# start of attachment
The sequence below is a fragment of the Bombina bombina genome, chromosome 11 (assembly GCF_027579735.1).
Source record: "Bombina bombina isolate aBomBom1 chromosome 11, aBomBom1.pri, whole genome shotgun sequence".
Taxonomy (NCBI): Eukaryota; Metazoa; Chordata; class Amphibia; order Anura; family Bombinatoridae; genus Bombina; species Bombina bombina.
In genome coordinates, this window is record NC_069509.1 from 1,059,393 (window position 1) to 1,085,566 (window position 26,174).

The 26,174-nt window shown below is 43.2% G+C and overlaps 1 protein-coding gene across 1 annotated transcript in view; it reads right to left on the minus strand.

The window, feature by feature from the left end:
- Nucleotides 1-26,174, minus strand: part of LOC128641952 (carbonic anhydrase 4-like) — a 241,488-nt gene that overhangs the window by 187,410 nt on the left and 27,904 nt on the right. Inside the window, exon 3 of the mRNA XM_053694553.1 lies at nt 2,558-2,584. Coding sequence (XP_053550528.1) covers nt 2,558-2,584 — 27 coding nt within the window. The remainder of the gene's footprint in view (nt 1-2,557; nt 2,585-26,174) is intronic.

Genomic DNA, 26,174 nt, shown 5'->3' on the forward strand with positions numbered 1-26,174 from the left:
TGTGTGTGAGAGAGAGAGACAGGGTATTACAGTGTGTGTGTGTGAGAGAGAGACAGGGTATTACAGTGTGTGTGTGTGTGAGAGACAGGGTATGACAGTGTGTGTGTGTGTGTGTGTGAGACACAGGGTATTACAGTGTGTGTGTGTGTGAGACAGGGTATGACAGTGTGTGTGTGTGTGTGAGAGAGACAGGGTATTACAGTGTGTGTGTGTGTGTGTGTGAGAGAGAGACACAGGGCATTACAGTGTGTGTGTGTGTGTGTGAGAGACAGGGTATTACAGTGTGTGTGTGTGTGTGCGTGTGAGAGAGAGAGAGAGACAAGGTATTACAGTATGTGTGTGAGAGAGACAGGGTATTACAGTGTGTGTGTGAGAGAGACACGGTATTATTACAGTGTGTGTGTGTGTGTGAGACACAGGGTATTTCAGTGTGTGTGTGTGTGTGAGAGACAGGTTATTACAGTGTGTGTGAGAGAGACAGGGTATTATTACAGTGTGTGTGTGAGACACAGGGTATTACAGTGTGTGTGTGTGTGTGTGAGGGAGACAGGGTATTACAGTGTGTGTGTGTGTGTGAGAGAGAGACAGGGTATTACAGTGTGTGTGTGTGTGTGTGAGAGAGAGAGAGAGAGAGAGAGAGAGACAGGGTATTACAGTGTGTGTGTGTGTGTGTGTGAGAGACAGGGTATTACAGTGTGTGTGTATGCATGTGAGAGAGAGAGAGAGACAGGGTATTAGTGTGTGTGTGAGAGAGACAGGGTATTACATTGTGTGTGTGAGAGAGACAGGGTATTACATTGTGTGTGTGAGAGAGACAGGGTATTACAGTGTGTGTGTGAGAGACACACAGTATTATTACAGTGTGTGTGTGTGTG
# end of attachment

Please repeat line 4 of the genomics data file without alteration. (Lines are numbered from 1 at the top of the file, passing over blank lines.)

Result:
In genome coordinates, this window is record NC_069509.1 from 1,059,393 (window position 1) to 1,085,566 (window position 26,174).